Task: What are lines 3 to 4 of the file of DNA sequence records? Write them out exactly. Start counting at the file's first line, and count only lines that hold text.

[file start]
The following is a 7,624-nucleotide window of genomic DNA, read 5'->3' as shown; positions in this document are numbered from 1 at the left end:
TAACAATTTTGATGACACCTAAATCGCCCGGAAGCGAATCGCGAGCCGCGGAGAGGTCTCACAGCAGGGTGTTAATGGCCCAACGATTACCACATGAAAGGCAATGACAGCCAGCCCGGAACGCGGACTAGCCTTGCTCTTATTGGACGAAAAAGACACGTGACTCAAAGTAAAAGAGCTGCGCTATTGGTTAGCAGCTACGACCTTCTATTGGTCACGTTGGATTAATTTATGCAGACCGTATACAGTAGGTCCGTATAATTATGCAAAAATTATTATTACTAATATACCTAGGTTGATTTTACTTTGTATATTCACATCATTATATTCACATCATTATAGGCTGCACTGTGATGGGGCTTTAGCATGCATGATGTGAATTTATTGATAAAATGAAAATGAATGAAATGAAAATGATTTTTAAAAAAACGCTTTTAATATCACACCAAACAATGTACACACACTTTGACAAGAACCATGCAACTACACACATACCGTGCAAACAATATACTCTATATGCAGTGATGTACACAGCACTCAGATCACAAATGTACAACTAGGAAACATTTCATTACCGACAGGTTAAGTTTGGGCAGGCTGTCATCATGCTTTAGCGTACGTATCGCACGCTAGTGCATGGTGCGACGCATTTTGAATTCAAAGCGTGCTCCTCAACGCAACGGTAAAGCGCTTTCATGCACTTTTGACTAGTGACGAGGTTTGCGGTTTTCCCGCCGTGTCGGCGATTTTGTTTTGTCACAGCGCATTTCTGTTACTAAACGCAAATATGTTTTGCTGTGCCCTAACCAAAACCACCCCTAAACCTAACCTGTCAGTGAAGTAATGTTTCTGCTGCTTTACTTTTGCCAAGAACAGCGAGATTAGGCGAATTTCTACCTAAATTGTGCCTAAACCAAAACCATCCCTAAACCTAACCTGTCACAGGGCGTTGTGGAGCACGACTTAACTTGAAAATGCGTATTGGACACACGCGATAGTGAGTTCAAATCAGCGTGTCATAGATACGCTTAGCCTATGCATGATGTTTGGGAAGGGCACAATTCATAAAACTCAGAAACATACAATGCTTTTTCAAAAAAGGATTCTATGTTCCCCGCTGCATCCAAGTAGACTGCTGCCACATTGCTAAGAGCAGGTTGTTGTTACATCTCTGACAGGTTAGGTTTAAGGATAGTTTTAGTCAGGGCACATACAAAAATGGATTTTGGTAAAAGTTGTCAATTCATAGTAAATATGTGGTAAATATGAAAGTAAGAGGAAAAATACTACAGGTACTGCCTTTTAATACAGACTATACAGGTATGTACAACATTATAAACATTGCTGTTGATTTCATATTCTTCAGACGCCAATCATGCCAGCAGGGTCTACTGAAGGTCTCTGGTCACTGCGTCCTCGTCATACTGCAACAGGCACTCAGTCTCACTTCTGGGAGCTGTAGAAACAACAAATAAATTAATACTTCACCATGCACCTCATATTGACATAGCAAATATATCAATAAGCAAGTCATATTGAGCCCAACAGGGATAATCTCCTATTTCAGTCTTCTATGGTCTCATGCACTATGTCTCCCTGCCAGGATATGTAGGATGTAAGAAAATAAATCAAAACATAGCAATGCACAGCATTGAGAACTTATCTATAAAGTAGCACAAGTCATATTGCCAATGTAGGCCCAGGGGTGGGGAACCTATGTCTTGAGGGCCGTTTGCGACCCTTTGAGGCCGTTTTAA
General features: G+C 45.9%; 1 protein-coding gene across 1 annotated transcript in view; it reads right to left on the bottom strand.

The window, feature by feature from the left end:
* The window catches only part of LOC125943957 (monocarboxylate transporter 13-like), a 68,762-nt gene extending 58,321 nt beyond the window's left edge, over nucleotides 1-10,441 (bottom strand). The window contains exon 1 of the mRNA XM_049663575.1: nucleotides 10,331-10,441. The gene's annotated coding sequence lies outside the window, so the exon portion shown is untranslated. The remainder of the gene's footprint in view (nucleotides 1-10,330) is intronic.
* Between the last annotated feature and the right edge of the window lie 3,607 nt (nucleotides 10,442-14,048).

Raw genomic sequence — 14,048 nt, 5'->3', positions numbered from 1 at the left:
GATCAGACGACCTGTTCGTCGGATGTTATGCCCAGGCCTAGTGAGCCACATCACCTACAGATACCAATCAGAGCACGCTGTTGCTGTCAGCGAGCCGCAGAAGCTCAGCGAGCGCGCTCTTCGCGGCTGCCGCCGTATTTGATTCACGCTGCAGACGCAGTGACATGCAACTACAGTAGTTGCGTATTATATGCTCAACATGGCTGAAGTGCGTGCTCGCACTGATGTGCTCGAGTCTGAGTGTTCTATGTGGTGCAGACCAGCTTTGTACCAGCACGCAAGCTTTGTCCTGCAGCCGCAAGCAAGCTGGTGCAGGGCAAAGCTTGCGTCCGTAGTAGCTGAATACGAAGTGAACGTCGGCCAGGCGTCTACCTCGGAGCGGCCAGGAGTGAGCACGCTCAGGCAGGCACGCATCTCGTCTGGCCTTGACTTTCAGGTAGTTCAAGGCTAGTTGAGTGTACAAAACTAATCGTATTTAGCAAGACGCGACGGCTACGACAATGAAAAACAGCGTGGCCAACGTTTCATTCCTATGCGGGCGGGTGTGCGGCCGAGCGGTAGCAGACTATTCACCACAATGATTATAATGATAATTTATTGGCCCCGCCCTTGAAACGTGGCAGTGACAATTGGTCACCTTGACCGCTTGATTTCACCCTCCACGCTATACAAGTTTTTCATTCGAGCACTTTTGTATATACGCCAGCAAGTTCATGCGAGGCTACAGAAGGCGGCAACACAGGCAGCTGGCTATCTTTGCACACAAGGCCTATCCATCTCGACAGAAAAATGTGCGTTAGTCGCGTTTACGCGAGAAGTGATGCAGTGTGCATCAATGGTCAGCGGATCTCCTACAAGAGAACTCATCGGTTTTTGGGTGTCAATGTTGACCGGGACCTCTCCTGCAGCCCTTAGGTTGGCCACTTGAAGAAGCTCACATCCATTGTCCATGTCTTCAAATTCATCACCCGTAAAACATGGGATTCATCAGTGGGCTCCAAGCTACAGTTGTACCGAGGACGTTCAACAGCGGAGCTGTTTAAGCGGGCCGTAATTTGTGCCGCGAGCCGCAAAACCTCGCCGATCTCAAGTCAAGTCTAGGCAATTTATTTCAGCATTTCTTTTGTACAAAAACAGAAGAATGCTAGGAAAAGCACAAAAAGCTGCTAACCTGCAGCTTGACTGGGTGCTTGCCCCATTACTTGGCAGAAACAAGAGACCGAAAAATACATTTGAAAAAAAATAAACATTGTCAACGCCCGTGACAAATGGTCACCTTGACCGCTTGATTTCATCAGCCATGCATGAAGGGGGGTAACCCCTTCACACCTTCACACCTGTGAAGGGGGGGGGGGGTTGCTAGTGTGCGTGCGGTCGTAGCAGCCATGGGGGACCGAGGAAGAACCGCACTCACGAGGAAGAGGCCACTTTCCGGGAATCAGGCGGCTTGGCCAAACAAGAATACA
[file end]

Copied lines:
General features: G+C 45.9%; 1 protein-coding gene across 1 annotated transcript in view; it reads right to left on the bottom strand.

The window, feature by feature from the left end: